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Chiloquin in Klamath County, Oregon — The American West (Northwest)
 

The Klamath Tribes

 
 
The Klamath Tribes Marker image. Click for full size.
By Douglass Halvorsen, February 21, 2015
1. The Klamath Tribes Marker
Inscription. The Klamath Tribes consists of three groups of people: The Klamath, Modoc, and Yahooskin Band of Snake Indians. These three groups inhabited an area approximately 22,000,000 acres in northern California and Southern Oregon. The Klamath and Modoc developed a unique "inland marsh culture" that was dependent on water. A large portion of the material culture was dependent on the tule and cattail plants used for baskets, housing, clothing, utensils, toys, etc. The Yahooskin Band of Snake Indians are a division of the Paiute Tribes, a gathering culture and resided mostly on the high desert of the land base.

All three groups were dependent on the resources of the land. Foods ranged from roots, berries, herbs, large and small game animals, waterfowl and upland game birds, and various species of fish including mullet, trout and salmon.

In 1864 a Treaty was negotiated with the United States government which established the Klamath Indian Reservation. On the reservation map the outer lines represented the "Peak to Peak" boundaries that the tribal leaders negotiated in the Treaty, the inner lines show the boundaries that Congress finally approved in 1870.

From 1864 to 1954 the tribes developed a self-sufficient government that assisted in providing various services to tribal members which included health, education,
The Klamath Tribes Interpretive Display image. Click for full size.
By Douglass Halvorsen, February 21, 2015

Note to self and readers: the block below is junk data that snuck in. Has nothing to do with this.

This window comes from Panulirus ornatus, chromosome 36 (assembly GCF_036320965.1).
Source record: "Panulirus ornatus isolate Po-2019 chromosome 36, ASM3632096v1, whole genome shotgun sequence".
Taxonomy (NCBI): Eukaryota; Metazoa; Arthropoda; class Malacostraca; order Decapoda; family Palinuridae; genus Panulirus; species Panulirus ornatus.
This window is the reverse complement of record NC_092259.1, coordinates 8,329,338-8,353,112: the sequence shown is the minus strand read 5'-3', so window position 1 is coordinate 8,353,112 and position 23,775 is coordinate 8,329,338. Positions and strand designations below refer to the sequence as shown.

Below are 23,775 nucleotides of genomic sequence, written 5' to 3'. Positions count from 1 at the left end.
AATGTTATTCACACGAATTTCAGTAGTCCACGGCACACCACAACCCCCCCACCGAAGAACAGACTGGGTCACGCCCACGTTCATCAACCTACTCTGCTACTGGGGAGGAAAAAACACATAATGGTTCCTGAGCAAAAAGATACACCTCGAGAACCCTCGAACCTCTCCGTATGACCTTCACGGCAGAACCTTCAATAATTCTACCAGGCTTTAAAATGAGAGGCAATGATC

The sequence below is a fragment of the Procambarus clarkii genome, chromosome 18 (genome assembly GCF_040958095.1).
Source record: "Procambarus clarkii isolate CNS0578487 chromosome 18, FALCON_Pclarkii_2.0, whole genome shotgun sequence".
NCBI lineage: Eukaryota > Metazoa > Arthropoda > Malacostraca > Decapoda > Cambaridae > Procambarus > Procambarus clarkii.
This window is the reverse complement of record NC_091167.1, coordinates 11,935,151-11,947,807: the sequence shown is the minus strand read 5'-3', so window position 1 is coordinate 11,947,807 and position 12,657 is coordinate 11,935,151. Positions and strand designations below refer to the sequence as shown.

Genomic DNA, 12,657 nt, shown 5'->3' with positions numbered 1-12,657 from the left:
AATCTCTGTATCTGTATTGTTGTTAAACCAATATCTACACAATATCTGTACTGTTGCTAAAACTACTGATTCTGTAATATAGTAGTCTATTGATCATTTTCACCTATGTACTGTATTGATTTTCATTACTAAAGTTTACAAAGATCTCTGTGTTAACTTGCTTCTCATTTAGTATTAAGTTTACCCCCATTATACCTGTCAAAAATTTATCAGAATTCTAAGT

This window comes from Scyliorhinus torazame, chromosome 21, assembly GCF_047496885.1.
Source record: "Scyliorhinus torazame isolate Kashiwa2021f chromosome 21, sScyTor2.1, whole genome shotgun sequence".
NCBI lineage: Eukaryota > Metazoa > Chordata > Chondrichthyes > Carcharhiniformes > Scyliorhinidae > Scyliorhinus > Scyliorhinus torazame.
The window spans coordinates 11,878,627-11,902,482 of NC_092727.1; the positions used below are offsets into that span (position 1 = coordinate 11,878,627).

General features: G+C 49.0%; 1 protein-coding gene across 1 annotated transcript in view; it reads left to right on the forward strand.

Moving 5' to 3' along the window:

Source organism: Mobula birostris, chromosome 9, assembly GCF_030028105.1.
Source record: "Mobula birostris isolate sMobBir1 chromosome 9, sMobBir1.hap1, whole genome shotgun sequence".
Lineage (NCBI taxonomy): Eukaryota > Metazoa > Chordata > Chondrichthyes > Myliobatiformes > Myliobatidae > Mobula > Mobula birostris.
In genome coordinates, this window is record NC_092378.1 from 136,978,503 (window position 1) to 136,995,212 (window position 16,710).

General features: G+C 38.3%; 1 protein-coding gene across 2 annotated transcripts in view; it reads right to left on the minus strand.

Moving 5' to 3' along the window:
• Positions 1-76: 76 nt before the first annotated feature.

2. The Klamath Tribes Interpretive Display

Basket Design

The large Circular design depicts the Klamath and Modoc Tribes, and Yahooskin Band of Snake River Indians circular universe, rather than linear in concept and belief.

Of central importance to the maklaks (people) of the Tribes is Wocus (scientific name--Nuphar polysepalum) a waterlilly from which they would gather ripened pods and remove the seeds, to manufacture into Wocus, the staple food in the diet of our People.

Five golden-brown petals help represent out "sacred" number, or our good-luck number.

The inner circular basket design is a rendition of the Crows'Kneed-On Design. nGak, or Crow, is a powerful being in the legends and culture of our People.

The Traditional names of our Tribes are represented in the outer circle. E-ukskni (People of the Lake) refers to the Klamaths, Moadalkni (The Southern People) refers to the Modocs. And Numu (The People) refers to the Yahooskin Paiutes.

The outside circular basket design is the sawalsaltantk, or "Arrowpoint-on" design, which symbolically holds together all our people, The Klamath Tribes.
employment, housing, and individuals received shares of the profits from the sale of timber and other economic ventures such as fees for grazing, etc., and contributed heavily to the economy of Klamath County.

In 1953 the U.S. Congress adopted the concept of "Termination of Federal Services" over the Indian Tribes. The Klamath Termination Act was signed in 1954. This Act became law without the approval of the Tribe and the land became the Winema National Forest and tribal members received a share of the proceeds from the sale. After 1954 the U.S. did not consider the people of the Klamath Tribes to be Indians and the individuals were to become mainstreamed into society.